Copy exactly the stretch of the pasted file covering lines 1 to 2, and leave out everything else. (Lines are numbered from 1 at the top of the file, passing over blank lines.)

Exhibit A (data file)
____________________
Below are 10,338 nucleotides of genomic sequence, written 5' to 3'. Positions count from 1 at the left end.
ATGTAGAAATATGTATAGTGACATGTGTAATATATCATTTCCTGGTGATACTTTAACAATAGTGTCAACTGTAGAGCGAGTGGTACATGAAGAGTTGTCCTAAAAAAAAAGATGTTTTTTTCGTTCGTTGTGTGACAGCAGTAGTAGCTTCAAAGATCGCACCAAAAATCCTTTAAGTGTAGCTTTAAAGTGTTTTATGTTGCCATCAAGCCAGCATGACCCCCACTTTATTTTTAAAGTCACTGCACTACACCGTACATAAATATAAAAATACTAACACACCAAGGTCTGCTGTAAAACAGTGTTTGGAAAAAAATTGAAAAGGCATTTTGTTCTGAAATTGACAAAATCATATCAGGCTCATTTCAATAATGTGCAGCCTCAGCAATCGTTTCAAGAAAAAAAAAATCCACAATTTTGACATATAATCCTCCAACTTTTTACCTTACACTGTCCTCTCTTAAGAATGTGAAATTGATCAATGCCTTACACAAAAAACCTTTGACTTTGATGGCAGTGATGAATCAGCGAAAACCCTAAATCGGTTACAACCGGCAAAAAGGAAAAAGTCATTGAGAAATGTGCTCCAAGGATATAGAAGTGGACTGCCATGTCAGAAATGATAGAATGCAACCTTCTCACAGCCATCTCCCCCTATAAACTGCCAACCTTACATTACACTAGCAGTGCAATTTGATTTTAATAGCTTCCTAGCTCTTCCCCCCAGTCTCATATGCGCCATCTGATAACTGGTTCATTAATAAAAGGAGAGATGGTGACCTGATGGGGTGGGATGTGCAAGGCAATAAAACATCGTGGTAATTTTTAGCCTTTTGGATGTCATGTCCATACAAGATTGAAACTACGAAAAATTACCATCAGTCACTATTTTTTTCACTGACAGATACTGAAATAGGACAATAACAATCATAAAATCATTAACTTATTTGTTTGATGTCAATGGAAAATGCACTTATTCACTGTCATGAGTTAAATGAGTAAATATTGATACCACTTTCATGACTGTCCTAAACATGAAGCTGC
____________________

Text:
Below are 10,338 nucleotides of genomic sequence, written 5' to 3'. Positions count from 1 at the left end.
ATGTAGAAATATGTATAGTGACATGTGTAATATATCATTTCCTGGTGATACTTTAACAATAGTGTCAACTGTAGAGCGAGTGGTACATGAAGAGTTGTCCTAAAAAAAAAGATGTTTTTTTCGTTCGTTGTGTGACAGCAGTAGTAGCTTCAAAGATCGCACCAAAAATCCTTTAAGTGTAGCTTTAAAGTGTTTTATGTTGCCATCAAGCCAGCATGACCCCCACTTTATTTTTAAAGTCACTGCACTACACCGTACATAAATATAAAAATACTAACACACCAAGGTCTGCTGTAAAACAGTGTTTGGAAAAAAATTGAAAAGGCATTTTGTTCTGAAATTGACAAAATCATATCAGGCTCATTTCAATAATGTGCAGCCTCAGCAATCGTTTCAAGAAAAAAAAAATCCACAATTTTGACATATAATCCTCCAACTTTTTACCTTACACTGTCCTCTCTTAAGAATGTGAAATTGATCAATGCCTTACACAAAAAACCTTTGACTTTGATGGCAGTGATGAATCAGCGAAAACCCTAAATCGGTTACAACCGGCAAAAAGGAAAAAGTCATTGAGAAATGTGCTCCAAGGATATAGAAGTGGACTGCCATGTCAGAAATGATAGAATGCAACCTTCTCACAGCCATCTCCCCCTATAAACTGCCAACCTTACATTACACTAGCAGTGCAATTTGATTTTAATAGCTTCCTAGCTCTTCCCCCCAGTCTCATATGCGCCATCTGATAACTGGTTCATTAATAAAAGGAGAGATGGTGACCTGATGGGGTGGGATGTGCAAGGCAATAAAACATCGTGGTAATTTTTAGCCTTTTGGATGTCATGTCCATACAAGATTGAAACTACGAAAAATTACCATCAGTCACTATTTTTTTCACTGACAGATACTGAAATAGGACAATAACAATCATAAAATCATTAACTTATTTGTTTGATGTCAATGGAAAATGCACTTATTCACTGTCATGAGTTAAATGAGTAAATATTGATACCACTTTCATGACTGTCCTAAACATGAAGCTGC